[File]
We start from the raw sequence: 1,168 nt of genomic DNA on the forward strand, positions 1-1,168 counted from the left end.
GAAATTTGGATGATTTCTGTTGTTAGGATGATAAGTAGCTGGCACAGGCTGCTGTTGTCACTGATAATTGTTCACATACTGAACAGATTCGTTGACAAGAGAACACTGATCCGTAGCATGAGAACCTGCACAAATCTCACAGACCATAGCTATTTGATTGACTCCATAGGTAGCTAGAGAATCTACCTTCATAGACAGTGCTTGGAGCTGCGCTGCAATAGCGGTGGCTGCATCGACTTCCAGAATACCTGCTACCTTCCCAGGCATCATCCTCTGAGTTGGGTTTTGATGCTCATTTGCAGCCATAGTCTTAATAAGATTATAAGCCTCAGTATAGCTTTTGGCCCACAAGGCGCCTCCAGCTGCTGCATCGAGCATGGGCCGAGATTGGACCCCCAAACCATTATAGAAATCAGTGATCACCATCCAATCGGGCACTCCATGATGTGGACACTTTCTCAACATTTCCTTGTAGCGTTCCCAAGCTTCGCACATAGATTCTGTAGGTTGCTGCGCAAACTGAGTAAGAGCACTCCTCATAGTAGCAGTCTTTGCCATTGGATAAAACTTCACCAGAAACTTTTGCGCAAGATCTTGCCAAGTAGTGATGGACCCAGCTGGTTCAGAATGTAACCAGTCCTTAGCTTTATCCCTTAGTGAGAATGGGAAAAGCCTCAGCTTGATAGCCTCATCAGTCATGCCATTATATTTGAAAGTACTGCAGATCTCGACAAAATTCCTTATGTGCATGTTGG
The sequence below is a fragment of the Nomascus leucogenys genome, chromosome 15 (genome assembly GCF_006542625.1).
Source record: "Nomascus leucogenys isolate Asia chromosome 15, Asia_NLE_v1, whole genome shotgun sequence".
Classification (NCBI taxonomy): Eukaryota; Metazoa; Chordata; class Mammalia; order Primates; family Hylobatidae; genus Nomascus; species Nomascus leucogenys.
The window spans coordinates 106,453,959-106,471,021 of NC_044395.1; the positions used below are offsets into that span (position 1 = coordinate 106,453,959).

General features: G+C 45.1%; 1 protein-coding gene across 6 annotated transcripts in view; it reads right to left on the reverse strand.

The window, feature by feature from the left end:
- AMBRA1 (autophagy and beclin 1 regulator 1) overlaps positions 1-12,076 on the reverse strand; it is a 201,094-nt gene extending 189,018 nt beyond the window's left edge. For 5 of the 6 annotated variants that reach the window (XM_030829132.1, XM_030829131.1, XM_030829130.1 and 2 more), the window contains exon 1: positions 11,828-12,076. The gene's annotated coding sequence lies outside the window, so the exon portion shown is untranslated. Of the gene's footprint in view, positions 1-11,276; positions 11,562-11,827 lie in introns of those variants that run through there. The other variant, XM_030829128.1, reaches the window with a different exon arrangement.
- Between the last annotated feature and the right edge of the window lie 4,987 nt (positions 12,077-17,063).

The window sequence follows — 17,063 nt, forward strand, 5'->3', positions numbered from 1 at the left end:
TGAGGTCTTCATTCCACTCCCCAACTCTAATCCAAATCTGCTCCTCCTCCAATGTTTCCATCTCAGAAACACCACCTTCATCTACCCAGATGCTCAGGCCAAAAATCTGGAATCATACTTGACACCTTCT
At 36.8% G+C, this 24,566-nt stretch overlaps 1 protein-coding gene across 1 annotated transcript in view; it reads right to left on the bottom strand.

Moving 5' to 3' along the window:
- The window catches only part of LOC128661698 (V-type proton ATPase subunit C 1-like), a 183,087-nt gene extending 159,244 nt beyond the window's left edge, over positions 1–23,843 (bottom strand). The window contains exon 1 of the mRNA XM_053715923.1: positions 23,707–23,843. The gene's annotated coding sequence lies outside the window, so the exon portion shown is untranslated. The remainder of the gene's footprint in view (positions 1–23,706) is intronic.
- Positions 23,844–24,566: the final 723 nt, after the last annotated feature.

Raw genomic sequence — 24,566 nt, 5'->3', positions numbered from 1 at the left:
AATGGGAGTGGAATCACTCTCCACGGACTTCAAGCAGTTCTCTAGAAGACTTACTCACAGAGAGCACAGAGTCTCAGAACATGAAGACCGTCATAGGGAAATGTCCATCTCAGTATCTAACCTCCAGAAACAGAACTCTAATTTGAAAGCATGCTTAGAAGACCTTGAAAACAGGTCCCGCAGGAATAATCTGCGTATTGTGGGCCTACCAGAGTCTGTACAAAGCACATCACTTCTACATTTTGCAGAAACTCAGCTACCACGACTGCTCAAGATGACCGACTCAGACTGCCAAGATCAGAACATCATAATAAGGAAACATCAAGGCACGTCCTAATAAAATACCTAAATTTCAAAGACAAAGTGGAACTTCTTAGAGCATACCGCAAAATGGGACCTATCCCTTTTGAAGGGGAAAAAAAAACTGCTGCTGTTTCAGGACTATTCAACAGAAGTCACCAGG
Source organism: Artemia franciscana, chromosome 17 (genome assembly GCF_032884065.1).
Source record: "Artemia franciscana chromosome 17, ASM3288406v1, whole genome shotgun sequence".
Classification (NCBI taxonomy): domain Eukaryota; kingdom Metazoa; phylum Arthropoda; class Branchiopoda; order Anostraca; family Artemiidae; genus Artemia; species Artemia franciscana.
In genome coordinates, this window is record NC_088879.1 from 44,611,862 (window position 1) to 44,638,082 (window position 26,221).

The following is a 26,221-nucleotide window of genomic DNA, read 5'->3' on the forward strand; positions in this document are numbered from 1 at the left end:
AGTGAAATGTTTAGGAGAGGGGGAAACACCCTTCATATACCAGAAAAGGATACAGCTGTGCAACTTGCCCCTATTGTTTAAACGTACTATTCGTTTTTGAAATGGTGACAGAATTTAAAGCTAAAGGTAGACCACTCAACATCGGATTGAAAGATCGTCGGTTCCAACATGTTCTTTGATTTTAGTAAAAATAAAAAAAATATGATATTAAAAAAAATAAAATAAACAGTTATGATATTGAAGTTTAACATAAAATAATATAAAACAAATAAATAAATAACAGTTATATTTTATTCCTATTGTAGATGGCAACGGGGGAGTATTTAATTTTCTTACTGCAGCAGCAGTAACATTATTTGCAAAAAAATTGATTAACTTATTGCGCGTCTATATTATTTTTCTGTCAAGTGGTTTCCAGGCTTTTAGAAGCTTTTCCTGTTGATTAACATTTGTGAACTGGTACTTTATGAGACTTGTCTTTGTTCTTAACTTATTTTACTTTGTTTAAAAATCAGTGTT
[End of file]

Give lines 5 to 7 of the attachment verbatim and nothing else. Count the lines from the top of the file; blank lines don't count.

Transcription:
Classification (NCBI taxonomy): Eukaryota; Metazoa; Chordata; class Mammalia; order Primates; family Hylobatidae; genus Nomascus; species Nomascus leucogenys.
The window spans coordinates 106,453,959-106,471,021 of NC_044395.1; the positions used below are offsets into that span (position 1 = coordinate 106,453,959).

General features: G+C 45.1%; 1 protein-coding gene across 6 annotated transcripts in view; it reads right to left on the reverse strand.